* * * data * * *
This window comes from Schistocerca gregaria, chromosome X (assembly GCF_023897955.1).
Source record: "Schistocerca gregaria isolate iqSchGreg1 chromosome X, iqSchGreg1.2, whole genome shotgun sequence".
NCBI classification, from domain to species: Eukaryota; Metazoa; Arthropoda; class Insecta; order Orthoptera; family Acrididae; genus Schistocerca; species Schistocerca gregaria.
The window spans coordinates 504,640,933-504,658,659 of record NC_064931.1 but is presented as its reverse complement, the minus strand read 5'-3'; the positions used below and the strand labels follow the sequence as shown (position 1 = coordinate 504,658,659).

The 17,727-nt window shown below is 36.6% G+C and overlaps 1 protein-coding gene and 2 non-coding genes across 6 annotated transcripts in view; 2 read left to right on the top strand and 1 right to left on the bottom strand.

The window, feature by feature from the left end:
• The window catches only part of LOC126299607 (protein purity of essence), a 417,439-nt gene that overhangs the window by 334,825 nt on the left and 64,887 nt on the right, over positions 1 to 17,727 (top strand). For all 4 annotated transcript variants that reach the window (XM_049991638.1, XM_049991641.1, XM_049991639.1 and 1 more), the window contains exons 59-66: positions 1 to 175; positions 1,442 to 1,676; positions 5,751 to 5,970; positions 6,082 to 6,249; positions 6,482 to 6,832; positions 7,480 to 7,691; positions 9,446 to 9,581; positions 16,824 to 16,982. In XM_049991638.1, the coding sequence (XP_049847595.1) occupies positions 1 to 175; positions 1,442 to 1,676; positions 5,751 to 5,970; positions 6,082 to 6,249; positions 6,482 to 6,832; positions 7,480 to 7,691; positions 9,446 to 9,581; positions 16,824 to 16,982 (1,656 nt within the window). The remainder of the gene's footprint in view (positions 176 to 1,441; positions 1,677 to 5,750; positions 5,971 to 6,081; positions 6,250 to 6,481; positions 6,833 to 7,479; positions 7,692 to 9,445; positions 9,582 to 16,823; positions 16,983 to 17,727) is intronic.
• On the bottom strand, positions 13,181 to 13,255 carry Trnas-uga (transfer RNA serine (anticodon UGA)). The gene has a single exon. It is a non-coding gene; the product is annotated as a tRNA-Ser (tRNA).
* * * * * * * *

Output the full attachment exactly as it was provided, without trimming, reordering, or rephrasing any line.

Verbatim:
This window comes from Schistocerca gregaria, chromosome X (assembly GCF_023897955.1).
Source record: "Schistocerca gregaria isolate iqSchGreg1 chromosome X, iqSchGreg1.2, whole genome shotgun sequence".
NCBI classification, from domain to species: Eukaryota; Metazoa; Arthropoda; class Insecta; order Orthoptera; family Acrididae; genus Schistocerca; species Schistocerca gregaria.
The window spans coordinates 504,640,933-504,658,659 of record NC_064931.1 but is presented as its reverse complement, the minus strand read 5'-3'; the positions used below and the strand labels follow the sequence as shown (position 1 = coordinate 504,658,659).

The 17,727-nt window shown below is 36.6% G+C and overlaps 1 protein-coding gene and 2 non-coding genes across 6 annotated transcripts in view; 2 read left to right on the top strand and 1 right to left on the bottom strand.

The window, feature by feature from the left end:
• The window catches only part of LOC126299607 (protein purity of essence), a 417,439-nt gene that overhangs the window by 334,825 nt on the left and 64,887 nt on the right, over positions 1 to 17,727 (top strand). For all 4 annotated transcript variants that reach the window (XM_049991638.1, XM_049991641.1, XM_049991639.1 and 1 more), the window contains exons 59-66: positions 1 to 175; positions 1,442 to 1,676; positions 5,751 to 5,970; positions 6,082 to 6,249; positions 6,482 to 6,832; positions 7,480 to 7,691; positions 9,446 to 9,581; positions 16,824 to 16,982. In XM_049991638.1, the coding sequence (XP_049847595.1) occupies positions 1 to 175; positions 1,442 to 1,676; positions 5,751 to 5,970; positions 6,082 to 6,249; positions 6,482 to 6,832; positions 7,480 to 7,691; positions 9,446 to 9,581; positions 16,824 to 16,982 (1,656 nt within the window). The remainder of the gene's footprint in view (positions 176 to 1,441; positions 1,677 to 5,750; positions 5,971 to 6,081; positions 6,250 to 6,481; positions 6,833 to 7,479; positions 7,692 to 9,445; positions 9,582 to 16,823; positions 16,983 to 17,727) is intronic.
• On the bottom strand, positions 13,181 to 13,255 carry Trnas-uga (transfer RNA serine (anticodon UGA)). The gene has a single exon. It is a non-coding gene; the product is annotated as a tRNA-Ser (tRNA).